Please excuse me if this question is a duplicate. I tried my best but I didn't find an existing question for this.
In physics class, I was first introduced to gravity in terms of a force, specifically, the inverse square law. At the same time, there is also the concept of gravitational potential energy, and the gravitational force vector always pointed from high potential to low potential.
Mathematically, you could describe that as $F_g = -\nabla g$, where $g$ is the gravitational potential field. On the other hand, you could also say in terms of work $g = -\int F_g \cdot dx$ (assuming a point at $\infty$ has 0 potential).
The way I typically thought about it is that something like flux as the "root source" of the fields, and the flux comes from a property such as mass for gravity or charge for electromagnetism. Then, the potentials are a result of the force. That makes sense to me since the force field is like the flux area density, which would be proportional to the inverse square of the distance from the source of the flux. For example, the electric force weakens by a factor of 4 when your distance doubles, since the flux is being spread over a Gaussian surface that's 4 times larger.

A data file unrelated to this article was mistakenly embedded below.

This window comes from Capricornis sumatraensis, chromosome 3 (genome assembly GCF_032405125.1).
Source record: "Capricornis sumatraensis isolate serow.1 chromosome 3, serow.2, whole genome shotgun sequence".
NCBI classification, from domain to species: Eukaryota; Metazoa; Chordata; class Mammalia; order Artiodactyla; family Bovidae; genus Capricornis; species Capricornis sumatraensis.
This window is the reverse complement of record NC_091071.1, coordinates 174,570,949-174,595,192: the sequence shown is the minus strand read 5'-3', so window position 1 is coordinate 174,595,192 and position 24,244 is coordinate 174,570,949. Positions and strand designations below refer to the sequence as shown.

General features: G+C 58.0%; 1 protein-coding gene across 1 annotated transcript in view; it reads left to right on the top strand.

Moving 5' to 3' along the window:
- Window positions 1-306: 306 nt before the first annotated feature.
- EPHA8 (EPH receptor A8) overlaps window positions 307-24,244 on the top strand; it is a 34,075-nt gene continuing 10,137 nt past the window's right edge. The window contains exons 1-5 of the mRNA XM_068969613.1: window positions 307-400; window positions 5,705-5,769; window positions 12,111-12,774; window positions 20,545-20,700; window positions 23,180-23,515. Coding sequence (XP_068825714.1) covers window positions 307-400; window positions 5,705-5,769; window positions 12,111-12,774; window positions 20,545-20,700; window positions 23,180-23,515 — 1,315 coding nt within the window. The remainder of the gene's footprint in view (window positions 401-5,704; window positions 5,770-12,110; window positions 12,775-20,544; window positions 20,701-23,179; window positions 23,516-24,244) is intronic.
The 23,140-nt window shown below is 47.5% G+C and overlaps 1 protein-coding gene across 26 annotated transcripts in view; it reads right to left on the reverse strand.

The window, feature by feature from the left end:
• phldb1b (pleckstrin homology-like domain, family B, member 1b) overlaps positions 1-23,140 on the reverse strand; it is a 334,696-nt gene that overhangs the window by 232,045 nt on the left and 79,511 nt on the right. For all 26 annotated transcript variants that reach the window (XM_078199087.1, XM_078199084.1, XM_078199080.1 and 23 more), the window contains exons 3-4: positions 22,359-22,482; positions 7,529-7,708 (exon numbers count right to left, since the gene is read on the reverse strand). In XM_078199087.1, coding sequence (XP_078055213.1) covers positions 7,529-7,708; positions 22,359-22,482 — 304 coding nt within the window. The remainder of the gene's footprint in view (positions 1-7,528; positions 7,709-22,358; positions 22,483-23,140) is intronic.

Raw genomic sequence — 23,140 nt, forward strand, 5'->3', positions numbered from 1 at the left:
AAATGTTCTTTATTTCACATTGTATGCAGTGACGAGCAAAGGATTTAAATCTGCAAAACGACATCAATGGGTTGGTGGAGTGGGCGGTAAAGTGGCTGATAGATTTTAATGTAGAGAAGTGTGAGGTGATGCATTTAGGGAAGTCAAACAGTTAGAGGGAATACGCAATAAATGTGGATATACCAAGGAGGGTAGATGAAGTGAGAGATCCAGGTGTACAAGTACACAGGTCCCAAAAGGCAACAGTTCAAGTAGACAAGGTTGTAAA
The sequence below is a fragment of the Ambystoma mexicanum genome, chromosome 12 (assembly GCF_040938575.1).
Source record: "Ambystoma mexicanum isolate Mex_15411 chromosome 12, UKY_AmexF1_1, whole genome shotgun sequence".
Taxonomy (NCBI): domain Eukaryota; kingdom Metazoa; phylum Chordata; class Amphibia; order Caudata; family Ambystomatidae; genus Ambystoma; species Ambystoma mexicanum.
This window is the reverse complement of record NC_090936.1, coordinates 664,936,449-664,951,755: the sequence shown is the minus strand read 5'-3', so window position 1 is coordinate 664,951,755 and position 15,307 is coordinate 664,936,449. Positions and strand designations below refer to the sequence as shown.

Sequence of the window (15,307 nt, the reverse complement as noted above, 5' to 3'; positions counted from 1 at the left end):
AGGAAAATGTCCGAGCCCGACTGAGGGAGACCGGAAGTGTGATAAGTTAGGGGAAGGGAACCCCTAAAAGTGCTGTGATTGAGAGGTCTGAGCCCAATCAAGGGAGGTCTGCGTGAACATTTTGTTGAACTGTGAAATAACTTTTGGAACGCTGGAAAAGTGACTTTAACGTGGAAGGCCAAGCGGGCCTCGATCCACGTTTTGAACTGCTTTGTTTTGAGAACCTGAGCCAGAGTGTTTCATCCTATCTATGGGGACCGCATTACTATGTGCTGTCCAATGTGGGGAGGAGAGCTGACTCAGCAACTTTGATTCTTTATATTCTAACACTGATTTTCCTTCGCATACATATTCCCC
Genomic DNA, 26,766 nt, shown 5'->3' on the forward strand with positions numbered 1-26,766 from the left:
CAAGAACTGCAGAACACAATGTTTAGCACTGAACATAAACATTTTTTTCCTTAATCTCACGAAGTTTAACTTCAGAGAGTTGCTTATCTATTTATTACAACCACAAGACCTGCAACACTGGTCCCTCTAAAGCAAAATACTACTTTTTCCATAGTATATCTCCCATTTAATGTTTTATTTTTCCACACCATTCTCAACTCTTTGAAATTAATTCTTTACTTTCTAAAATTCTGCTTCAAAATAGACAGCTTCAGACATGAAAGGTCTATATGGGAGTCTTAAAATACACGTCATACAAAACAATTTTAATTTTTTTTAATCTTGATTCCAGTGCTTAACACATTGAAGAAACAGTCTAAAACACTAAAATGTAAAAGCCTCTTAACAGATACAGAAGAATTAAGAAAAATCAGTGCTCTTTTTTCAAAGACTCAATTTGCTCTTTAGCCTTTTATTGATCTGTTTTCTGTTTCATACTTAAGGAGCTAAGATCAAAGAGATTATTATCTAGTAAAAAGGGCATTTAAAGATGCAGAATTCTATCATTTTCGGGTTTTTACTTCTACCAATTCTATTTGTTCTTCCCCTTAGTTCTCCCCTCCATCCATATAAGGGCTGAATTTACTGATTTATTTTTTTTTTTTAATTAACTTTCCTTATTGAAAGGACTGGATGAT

My question is, is the flux responsible for setting up the forces, from which the potentials come as a result, or does it set up the potentials, and the forces simply act along the gradient? Or, are these interpretations the same?
In problems I usually thought about it in terms of the differential way but I would love to get some insight on this. Thanks.